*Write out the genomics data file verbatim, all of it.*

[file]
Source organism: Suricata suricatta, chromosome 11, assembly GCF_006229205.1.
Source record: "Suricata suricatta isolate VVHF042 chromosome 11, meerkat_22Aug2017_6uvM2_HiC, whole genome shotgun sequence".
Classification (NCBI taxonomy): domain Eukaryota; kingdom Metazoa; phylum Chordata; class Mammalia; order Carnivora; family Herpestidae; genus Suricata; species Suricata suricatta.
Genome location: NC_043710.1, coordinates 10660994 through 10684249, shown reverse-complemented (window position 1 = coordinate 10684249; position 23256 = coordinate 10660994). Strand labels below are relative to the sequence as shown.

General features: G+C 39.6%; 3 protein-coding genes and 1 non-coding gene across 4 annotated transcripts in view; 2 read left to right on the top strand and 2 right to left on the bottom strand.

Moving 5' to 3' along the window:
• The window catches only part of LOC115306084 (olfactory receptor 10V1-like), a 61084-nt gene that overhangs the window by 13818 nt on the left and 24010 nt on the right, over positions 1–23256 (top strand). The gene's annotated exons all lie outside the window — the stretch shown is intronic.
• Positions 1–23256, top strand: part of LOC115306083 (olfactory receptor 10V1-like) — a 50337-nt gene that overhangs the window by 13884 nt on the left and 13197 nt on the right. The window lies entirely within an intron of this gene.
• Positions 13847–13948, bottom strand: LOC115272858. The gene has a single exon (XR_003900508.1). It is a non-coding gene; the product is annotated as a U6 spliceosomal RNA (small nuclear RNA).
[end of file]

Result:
Source organism: Suricata suricatta, chromosome 11, assembly GCF_006229205.1.
Source record: "Suricata suricatta isolate VVHF042 chromosome 11, meerkat_22Aug2017_6uvM2_HiC, whole genome shotgun sequence".
Classification (NCBI taxonomy): domain Eukaryota; kingdom Metazoa; phylum Chordata; class Mammalia; order Carnivora; family Herpestidae; genus Suricata; species Suricata suricatta.
Genome location: NC_043710.1, coordinates 10660994 through 10684249, shown reverse-complemented (window position 1 = coordinate 10684249; position 23256 = coordinate 10660994). Strand labels below are relative to the sequence as shown.

General features: G+C 39.6%; 3 protein-coding genes and 1 non-coding gene across 4 annotated transcripts in view; 2 read left to right on the top strand and 2 right to left on the bottom strand.

Moving 5' to 3' along the window:
• The window catches only part of LOC115306084 (olfactory receptor 10V1-like), a 61084-nt gene that overhangs the window by 13818 nt on the left and 24010 nt on the right, over positions 1–23256 (top strand). The gene's annotated exons all lie outside the window — the stretch shown is intronic.
• Positions 1–23256, top strand: part of LOC115306083 (olfactory receptor 10V1-like) — a 50337-nt gene that overhangs the window by 13884 nt on the left and 13197 nt on the right. The window lies entirely within an intron of this gene.
• Positions 13847–13948, bottom strand: LOC115272858. The gene has a single exon (XR_003900508.1). It is a non-coding gene; the product is annotated as a U6 spliceosomal RNA (small nuclear RNA).